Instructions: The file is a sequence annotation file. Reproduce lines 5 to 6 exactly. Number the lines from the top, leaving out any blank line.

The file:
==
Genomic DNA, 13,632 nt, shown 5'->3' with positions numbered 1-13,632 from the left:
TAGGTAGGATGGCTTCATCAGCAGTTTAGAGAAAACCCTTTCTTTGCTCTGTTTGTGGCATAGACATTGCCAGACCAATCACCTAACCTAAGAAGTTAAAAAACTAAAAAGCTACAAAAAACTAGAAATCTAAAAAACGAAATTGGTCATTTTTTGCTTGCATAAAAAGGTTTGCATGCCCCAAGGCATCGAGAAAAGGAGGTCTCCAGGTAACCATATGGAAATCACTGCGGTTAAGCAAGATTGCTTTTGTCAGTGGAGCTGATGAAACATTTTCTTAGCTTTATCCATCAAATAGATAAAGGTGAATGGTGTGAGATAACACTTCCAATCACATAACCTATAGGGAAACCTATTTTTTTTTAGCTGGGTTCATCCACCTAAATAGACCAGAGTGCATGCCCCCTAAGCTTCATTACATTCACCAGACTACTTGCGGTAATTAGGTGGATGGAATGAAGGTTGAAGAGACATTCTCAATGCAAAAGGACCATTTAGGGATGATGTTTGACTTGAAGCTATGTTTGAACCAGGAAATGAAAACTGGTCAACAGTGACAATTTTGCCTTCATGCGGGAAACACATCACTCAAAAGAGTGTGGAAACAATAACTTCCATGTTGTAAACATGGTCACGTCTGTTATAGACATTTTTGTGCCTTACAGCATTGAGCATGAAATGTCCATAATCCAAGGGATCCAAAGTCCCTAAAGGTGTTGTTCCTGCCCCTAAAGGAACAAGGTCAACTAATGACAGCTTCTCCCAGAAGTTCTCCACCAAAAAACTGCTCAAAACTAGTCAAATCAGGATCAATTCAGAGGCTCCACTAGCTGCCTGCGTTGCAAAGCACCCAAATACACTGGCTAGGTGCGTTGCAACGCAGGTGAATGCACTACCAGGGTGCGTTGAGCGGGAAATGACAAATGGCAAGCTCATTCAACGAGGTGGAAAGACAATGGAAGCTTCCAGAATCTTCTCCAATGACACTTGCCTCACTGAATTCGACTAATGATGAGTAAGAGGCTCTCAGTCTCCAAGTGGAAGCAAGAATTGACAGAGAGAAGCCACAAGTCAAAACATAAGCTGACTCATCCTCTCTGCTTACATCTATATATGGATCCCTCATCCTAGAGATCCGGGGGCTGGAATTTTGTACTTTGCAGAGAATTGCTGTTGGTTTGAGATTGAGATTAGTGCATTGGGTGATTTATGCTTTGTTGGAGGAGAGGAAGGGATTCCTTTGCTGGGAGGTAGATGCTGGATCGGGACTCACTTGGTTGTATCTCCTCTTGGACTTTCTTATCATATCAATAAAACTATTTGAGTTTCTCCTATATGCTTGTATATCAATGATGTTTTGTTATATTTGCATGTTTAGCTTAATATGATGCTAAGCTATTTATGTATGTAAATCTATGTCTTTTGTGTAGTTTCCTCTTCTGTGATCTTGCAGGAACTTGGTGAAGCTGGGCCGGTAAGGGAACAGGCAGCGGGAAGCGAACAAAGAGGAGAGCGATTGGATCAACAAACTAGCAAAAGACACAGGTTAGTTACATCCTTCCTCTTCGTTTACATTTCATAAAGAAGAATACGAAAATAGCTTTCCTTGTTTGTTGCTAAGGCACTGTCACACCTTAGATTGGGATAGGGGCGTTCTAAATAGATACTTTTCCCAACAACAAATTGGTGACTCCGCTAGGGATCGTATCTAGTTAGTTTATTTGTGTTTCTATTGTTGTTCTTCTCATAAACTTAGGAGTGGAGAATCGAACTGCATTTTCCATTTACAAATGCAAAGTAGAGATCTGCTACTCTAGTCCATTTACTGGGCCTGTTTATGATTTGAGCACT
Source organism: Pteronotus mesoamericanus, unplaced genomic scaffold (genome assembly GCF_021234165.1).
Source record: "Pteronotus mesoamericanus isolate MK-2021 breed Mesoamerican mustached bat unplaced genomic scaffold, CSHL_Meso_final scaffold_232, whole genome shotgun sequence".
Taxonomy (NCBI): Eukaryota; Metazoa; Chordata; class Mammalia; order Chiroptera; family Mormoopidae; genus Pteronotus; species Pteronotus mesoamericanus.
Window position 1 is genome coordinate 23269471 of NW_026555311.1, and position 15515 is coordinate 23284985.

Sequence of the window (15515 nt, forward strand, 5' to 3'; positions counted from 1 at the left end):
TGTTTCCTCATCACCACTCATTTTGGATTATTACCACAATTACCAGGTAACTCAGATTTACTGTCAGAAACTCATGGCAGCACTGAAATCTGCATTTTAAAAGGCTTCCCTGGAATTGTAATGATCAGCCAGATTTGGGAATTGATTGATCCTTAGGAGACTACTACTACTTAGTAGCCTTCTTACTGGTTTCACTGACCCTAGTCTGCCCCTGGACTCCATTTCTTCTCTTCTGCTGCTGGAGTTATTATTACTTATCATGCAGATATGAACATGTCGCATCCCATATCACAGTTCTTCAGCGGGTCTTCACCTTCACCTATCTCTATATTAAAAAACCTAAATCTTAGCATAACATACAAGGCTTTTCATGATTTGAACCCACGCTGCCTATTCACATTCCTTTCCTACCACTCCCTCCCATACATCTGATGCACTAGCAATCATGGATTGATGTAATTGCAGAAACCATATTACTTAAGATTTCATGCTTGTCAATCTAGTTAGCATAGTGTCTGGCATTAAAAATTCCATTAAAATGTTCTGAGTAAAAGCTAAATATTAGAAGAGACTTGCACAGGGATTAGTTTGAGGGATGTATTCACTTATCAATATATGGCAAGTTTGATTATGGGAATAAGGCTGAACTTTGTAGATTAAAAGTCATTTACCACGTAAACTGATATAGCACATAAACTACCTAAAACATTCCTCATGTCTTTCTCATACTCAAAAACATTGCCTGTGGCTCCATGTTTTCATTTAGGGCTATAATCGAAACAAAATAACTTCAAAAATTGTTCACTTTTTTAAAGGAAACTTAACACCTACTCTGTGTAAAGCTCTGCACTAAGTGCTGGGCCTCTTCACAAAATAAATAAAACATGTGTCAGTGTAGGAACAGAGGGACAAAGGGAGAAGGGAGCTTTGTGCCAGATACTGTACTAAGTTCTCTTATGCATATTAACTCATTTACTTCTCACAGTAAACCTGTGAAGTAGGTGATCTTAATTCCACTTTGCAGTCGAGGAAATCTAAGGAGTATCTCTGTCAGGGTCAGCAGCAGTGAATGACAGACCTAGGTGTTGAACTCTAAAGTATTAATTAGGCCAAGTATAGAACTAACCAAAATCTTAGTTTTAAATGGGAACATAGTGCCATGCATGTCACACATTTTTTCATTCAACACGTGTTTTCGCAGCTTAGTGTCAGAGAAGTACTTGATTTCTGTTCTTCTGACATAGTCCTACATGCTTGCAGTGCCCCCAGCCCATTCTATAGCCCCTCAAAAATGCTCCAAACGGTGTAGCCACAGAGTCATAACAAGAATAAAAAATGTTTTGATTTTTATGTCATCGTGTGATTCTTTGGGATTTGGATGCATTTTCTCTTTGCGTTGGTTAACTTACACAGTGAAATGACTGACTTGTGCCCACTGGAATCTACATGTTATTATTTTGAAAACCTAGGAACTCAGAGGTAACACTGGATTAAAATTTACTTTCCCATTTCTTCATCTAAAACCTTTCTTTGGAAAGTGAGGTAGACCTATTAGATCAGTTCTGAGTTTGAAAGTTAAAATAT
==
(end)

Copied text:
Taxonomy (NCBI): Eukaryota; Metazoa; Chordata; class Mammalia; order Chiroptera; family Mormoopidae; genus Pteronotus; species Pteronotus mesoamericanus.
Window position 1 is genome coordinate 23269471 of NW_026555311.1, and position 15515 is coordinate 23284985.